The  third show of the season get’s the most traffic, held during the Apple and Pork Festival it is always  the last full weekend in September.  “We have around 80,000 people,” Marilyn added.


The Clinton Antique  Mall,  with a quarter of a century under its belt is well known in the antique community all over central Illinois and well beyond. “We have a lot  of out of state people come here every year from the east and west coast, and from down south.  We are remembered.”


The mall is remembered in part because of the wide array of items they carry.  “We have a nice variety,” Marilyn said.  “We have antiques and collectibles.  We have a nice assortment for people.  We have books, farm machinery and tools which are sought after.”


Besides the farm lineup, they also carry jewelry, china, lamps and antique toys.  “We have cutlery and customers often make their annual visit here. Our place is very well lit and all on one floor. It is also wheelchair assessable.”


The Clinton Antique Mall is a large one with 15,000 square feet of shopping space there is a lot to choose from. When Marilyn and her late husband Raymond, who ran the North Fertilizer Company, opened the mall for business in June of 1990, there were only 7 dealers at the time. “In 1988, some of my friends and I were talking one day and they said, ‘Why don’t you open an antique mall?’”


The friends not only thought it would be a great idea, they were also the first dealers to move in and it grew from there.  The mall started off with a bang and by August there were  27, dealers and by the end of the year there were over 40.  The mall grew so much that Marilyn added, “We had to open up more of the building  two years later.  We filled that, then five years later we built on so we could accommodate. We have been full ever since, and have a list of dealers waiting.”


The Norths had always lived in Clinton so they were well known in the community.  The couple raised two children and Marilyn said they took a lot of trips.  “We went out of the country and to Hawaii, France, Spain and Germany and the islands in the Caribbean.  We always made sure our children got to see the US, every summer we went to a different state.  It was nice, we always had our vacation with them and we always made it a good thing.”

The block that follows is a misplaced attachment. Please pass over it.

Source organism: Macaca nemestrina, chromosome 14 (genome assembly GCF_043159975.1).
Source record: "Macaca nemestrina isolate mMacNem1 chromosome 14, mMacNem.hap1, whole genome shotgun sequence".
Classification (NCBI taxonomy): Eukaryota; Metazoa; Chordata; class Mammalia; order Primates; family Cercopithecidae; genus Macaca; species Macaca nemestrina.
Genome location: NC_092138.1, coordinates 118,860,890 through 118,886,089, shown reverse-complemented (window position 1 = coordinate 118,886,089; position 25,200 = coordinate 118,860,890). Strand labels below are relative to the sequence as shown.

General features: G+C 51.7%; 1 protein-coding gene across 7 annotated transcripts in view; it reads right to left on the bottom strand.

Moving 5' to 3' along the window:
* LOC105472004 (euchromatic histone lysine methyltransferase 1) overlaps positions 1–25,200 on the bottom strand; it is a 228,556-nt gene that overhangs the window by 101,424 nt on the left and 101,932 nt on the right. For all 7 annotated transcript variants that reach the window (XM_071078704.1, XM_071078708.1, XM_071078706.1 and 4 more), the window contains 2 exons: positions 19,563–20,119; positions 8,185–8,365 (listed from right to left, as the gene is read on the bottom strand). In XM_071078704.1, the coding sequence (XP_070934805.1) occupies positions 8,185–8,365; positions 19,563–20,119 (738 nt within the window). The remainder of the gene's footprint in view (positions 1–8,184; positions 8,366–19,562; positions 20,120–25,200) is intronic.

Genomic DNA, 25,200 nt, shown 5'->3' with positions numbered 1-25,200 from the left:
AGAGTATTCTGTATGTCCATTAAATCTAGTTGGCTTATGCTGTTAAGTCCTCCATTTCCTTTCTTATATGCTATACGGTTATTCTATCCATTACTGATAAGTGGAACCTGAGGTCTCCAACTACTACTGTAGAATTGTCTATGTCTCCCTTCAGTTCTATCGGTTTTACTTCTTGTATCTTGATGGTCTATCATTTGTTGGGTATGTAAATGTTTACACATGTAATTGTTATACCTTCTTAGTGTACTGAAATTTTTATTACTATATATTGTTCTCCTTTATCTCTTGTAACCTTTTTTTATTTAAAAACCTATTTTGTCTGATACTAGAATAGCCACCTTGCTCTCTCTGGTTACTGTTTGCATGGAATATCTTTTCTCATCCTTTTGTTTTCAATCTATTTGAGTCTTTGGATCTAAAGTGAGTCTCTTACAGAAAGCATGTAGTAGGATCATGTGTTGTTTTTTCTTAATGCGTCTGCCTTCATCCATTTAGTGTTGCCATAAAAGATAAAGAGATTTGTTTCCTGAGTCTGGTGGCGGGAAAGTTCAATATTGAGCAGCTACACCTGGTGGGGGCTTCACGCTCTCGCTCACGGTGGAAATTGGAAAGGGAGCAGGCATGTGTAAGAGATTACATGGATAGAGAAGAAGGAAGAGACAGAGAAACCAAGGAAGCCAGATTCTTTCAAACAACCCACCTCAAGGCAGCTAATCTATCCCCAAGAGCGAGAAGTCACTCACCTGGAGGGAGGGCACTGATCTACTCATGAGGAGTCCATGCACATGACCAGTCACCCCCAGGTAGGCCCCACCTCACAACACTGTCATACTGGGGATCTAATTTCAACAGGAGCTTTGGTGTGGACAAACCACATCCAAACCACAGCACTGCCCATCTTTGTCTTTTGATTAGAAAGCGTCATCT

With the C.H. Moore Homestead Museum, several nice dining options and the room themed Sunset Inn, there is a lot to come see and do in Clinton.  Marilyn also said there is great fishing and boat races on Clinton Lake and that visitors enjoy Weldon Springs State Park.


Open Monday – Saturday from 1—5 and Sunday 11-6, they are only closed on Easter, Thanksgiving and Christmas.  Located at 1439 W. State Highway 54, call 217-935-8846 for more information.

JKelvin Beachum Helps Fight Childhood Hunger

by Michael Osacky








Kelvin Beachum is one of the most feared offensive tackles in the NFL. He dominated the offensive line with the Pittsburgh Steelers from 2012-15 and signed with the Jacksonville Jaguars during the off-season.

However, I recently found that the Beachum is more teddy bear than grizzly bear when he’s off the field.


Ending childhood hunger is one of his top priorities. Earlier this year, he traveled to Honduras to witness World Vision’s efforts to combat hunger globally. He was surprised to find that finding a clean source of water is just as difficult as finding food in the Central American country.


“We take a clean glass of water for granted,” Beachum says. “In Honduras, kids are walking miles and miles for clean water.”

I talked with Beachum about the 13 to 17 million U.S. children who are food insecure, cultural differences around the country and the world, his career and more.


What are some of the cultural differences between Jacksonville and Pittsburgh?

Coming back to the South (Jacksonville) is big for me. I grew up in Texas and it was very country. Jacksonville is very slow, which is what I like.


Why did you visit Honduras in February and what was your biggest takeaway?


I wanted to see some of the work that World Vision is doing. Childhood hunger is a real problem, both internationally and domestically, and being able to see how another country deals with the issue was impactful. The big takeaway was seeing the different kinds of hunger and poverty in Honduras versus needs in the U.S.


Why is world hunger important to you?


I wouldn’t be the player I am without food. I have a voice to bring awareness to world hunger and I enjoy doing it.


How did you choose Southern Methodist University in Texas over other schools?


My mama told me to go there. I had numerous offers but SMU was the first school we visited. My mom loved it and so did my dad. My mom said, “This is where you should be.” [Football] wasn’t pleasant when I started at SMU. We went 2 and 22 my first two years and I wanted to transfer. But I stuck with it and went to three straight bowl games.